The thing I like least about animation is how non-spontaneous it can be. I know, typical animation requires lots of planning and process, where a crew or individual follow a pipeline from script, boards, designs, animation, edit, sound, and post. But, all too often the work we do in this industry looks like the process in that the careful planning sucks out any chance of life the animation might have had. I don't want someone to see my process when they watch this film. I want them to feel something instead.

So I'm battling this by working very loosely within a very personal subject. When I start to animate a scene I don't have a full plan of what I'm going to do. I just let it happen as I animate. Also of help is the documentary format of the film, which encourages experimentation in tone changes and narrative flow. So far I'm very pleased with the results. I don't know if I'm making a great film, but its of great importance to me. And, I suppose that's a good start.

Sunday, August 15, 2010

MST3K and Me

*above images from MST3K

When I first saw this Mystery Science Theatre 3000 in 1995, it had already been on air for five or so years. In 1995 I was still living at home and since we never had cable TV I had missed out on the quirky series, until my boss, Michael Sporn, asked if I wanted to apartment sit for him and watch his cat. This meant a week in neat railroad apartment in Brooklyn, just one stop away from Manhattan.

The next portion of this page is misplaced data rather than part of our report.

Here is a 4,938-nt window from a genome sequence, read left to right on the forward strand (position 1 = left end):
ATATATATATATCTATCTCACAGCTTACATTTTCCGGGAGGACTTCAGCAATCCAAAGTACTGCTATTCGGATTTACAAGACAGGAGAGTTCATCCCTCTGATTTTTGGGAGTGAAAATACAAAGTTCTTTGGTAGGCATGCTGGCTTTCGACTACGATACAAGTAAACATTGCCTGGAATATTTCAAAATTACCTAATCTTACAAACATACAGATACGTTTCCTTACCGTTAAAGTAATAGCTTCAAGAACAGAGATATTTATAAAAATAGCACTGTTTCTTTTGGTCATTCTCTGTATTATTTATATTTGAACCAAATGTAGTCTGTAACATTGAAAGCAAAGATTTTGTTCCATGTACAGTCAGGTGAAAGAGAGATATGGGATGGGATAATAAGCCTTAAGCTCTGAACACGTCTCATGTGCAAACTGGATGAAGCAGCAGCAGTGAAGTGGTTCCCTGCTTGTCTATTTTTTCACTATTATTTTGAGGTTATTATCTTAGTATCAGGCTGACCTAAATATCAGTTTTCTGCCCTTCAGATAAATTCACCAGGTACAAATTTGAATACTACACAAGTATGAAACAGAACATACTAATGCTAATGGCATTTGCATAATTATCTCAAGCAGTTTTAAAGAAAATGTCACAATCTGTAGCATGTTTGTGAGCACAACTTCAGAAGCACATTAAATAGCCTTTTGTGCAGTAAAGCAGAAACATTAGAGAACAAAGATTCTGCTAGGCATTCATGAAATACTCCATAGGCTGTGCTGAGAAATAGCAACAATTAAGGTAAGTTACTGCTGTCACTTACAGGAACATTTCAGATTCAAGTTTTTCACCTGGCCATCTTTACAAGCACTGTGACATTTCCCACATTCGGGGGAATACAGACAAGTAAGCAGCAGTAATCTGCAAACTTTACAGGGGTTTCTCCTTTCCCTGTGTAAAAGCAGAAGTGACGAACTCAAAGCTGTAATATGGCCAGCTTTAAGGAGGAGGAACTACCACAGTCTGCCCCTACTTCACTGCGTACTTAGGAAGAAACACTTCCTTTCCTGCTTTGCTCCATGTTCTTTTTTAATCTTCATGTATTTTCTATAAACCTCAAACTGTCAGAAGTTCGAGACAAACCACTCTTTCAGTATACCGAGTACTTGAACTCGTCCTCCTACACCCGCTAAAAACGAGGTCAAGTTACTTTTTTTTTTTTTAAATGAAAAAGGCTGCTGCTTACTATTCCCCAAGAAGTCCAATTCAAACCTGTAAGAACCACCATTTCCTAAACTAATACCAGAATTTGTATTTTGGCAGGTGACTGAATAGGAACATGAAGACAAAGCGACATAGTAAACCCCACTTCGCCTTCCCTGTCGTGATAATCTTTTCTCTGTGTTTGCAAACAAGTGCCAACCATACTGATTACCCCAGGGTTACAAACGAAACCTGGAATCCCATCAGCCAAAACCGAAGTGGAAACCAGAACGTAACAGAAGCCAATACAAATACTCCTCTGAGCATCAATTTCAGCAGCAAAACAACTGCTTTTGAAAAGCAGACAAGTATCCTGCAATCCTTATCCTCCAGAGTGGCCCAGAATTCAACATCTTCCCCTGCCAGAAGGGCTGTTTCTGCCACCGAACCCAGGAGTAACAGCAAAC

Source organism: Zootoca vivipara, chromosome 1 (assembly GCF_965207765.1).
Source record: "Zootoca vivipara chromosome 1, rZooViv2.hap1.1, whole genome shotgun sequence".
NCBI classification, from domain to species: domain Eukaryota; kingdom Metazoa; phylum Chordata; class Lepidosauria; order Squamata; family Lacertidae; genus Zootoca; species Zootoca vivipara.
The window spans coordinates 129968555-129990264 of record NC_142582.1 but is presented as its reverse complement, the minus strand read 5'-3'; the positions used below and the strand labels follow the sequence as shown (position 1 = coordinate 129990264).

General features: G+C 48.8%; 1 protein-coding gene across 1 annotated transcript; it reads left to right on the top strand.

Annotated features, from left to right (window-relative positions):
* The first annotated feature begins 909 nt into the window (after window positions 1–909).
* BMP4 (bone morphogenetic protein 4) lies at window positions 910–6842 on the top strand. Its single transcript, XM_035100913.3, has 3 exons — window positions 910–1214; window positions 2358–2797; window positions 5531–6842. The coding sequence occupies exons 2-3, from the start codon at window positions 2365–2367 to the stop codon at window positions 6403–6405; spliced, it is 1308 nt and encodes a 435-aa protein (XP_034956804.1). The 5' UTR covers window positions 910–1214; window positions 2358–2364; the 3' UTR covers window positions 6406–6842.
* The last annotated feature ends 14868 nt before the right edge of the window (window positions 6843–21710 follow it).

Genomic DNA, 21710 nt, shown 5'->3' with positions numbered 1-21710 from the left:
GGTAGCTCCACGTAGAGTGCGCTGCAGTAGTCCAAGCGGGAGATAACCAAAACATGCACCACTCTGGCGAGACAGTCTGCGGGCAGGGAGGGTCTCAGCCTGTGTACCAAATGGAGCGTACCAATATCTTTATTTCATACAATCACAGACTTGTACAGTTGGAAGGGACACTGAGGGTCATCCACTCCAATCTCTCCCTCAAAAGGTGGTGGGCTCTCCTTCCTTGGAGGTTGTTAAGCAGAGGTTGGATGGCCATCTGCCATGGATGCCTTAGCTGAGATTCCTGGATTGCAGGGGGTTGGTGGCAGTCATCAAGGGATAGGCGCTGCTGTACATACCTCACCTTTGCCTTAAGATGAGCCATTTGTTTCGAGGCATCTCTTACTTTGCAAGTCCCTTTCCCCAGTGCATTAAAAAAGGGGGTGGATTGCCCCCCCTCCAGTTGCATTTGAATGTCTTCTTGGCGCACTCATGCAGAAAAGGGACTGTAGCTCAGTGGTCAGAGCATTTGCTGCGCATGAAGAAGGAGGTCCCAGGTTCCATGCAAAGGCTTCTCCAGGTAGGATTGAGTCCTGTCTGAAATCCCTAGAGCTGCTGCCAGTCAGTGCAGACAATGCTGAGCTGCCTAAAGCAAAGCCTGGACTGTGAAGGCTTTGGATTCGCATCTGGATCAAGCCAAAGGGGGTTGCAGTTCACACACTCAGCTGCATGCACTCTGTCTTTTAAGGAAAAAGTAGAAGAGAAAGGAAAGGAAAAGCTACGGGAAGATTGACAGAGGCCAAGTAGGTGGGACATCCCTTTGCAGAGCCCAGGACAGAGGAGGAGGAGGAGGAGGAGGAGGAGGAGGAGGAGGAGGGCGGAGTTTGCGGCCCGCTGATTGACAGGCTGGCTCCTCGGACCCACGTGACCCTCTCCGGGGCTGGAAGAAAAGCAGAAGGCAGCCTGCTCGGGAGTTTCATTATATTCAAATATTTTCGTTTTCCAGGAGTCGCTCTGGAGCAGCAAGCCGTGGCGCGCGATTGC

Knowing that my first evening of cable TV awaited me, Robert Marianetti, the studio's production manager, told me to watch a new episode of MST3K that night. It was one of his favorite shows. Others in the studio talked it up as well––so my anticipation was mounting. That night, I watched 10 minutes of the show before concluding that the whole thing had been a practical joke. This was the program everyone was so excited about? I honestly didn't know what to make of it. Was it a puppet show? Or a spoof on bad movies? I should have just hunkered down and gave it a chance, but there was a whole gaggle of other cable channels to check out!

Eight years later I met my future wife, Debbie, who (along with her brother) were die-hard original fans of MST3K.

As a slow adopter, it was another six years before I was completely hooked on the show. Besides its entertainment value, the show's origin story is inspirational too. First created by writer/comedian Joel Hogsdon as a public access series in Minnesota, it went to achieve cult success during its 11-year cable TV run, starting out on Comedy Central and finishing on The Sci-fi Network.

You can check out the Wiki entry on MST3K if you're curious for more information.

The genius of MST3K is that it presents bad (sometimes otherwise unwatchable) movies in a new context, throwing high-brow and low-brow riffs on what's happening and not happening on the screen. What seemed so slow paced to me at first, I see now a densely layered show with jokes that hold up and pay off on multiple viewings. The puns, one liners, and pop culture references are delivered in a more relaxed Mid-Western manner than I was used to seeing on a TV screen so dominated by NY and LA productions.